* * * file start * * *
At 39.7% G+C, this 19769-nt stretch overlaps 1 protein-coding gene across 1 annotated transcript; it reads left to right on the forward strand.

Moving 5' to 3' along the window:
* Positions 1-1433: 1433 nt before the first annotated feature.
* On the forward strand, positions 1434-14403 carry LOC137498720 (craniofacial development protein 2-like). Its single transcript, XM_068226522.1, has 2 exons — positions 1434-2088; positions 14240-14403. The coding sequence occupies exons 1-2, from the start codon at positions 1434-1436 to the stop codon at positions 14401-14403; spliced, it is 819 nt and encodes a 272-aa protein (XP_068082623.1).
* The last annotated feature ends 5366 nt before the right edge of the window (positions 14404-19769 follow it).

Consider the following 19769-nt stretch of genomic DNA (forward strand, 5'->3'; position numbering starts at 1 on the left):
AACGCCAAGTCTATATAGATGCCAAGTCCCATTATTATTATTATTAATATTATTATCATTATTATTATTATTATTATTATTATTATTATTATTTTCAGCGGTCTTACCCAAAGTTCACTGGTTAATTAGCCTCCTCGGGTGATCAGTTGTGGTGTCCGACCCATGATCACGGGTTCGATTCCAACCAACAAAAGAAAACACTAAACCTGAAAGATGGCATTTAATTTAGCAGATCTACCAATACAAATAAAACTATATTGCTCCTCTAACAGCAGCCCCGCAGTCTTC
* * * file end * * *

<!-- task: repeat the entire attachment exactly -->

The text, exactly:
At 39.7% G+C, this 19769-nt stretch overlaps 1 protein-coding gene across 1 annotated transcript; it reads left to right on the forward strand.

Moving 5' to 3' along the window:
* Positions 1-1433: 1433 nt before the first annotated feature.
* On the forward strand, positions 1434-14403 carry LOC137498720 (craniofacial development protein 2-like). Its single transcript, XM_068226522.1, has 2 exons — positions 1434-2088; positions 14240-14403. The coding sequence occupies exons 1-2, from the start codon at positions 1434-1436 to the stop codon at positions 14401-14403; spliced, it is 819 nt and encodes a 272-aa protein (XP_068082623.1).
* The last annotated feature ends 5366 nt before the right edge of the window (positions 14404-19769 follow it).

Consider the following 19769-nt stretch of genomic DNA (forward strand, 5'->3'; position numbering starts at 1 on the left):
AACGCCAAGTCTATATAGATGCCAAGTCCCATTATTATTATTATTAATATTATTATCATTATTATTATTATTATTATTATTATTATTATTATTTTCAGCGGTCTTACCCAAAGTTCACTGGTTAATTAGCCTCCTCGGGTGATCAGTTGTGGTGTCCGACCCATGATCACGGGTTCGATTCCAACCAACAAAAGAAAACACTAAACCTGAAAGATGGCATTTAATTTAGCAGATCTACCAATACAAATAAAACTATATTGCTCCTCTAACAGCAGCCCCGCAGTCTTC